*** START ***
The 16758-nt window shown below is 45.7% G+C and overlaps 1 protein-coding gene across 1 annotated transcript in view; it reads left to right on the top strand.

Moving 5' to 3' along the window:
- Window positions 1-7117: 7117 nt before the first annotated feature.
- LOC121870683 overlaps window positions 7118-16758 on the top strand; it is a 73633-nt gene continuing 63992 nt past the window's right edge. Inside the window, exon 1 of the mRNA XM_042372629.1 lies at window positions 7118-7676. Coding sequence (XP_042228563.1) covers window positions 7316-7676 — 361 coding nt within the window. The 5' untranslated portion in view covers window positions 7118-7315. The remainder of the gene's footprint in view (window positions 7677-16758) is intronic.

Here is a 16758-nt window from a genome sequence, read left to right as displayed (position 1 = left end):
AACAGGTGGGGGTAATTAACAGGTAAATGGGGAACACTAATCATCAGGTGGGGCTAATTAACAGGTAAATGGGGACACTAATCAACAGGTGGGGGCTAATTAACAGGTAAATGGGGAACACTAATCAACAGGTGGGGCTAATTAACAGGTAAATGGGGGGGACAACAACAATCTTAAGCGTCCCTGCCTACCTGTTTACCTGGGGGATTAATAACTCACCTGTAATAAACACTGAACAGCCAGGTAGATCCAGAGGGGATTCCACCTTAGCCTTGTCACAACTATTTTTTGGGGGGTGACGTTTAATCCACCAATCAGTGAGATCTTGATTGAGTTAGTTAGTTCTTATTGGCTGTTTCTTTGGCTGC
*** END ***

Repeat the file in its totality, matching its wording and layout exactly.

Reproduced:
The 16758-nt window shown below is 45.7% G+C and overlaps 1 protein-coding gene across 1 annotated transcript in view; it reads left to right on the top strand.

Moving 5' to 3' along the window:
- Window positions 1-7117: 7117 nt before the first annotated feature.
- LOC121870683 overlaps window positions 7118-16758 on the top strand; it is a 73633-nt gene continuing 63992 nt past the window's right edge. Inside the window, exon 1 of the mRNA XM_042372629.1 lies at window positions 7118-7676. Coding sequence (XP_042228563.1) covers window positions 7316-7676 — 361 coding nt within the window. The 5' untranslated portion in view covers window positions 7118-7315. The remainder of the gene's footprint in view (window positions 7677-16758) is intronic.

Here is a 16758-nt window from a genome sequence, read left to right as displayed (position 1 = left end):
AACAGGTGGGGGTAATTAACAGGTAAATGGGGAACACTAATCATCAGGTGGGGCTAATTAACAGGTAAATGGGGACACTAATCAACAGGTGGGGGCTAATTAACAGGTAAATGGGGAACACTAATCAACAGGTGGGGCTAATTAACAGGTAAATGGGGGGGACAACAACAATCTTAAGCGTCCCTGCCTACCTGTTTACCTGGGGGATTAATAACTCACCTGTAATAAACACTGAACAGCCAGGTAGATCCAGAGGGGATTCCACCTTAGCCTTGTCACAACTATTTTTTGGGGGGTGACGTTTAATCCACCAATCAGTGAGATCTTGATTGAGTTAGTTAGTTCTTATTGGCTGTTTCTTTGGCTGC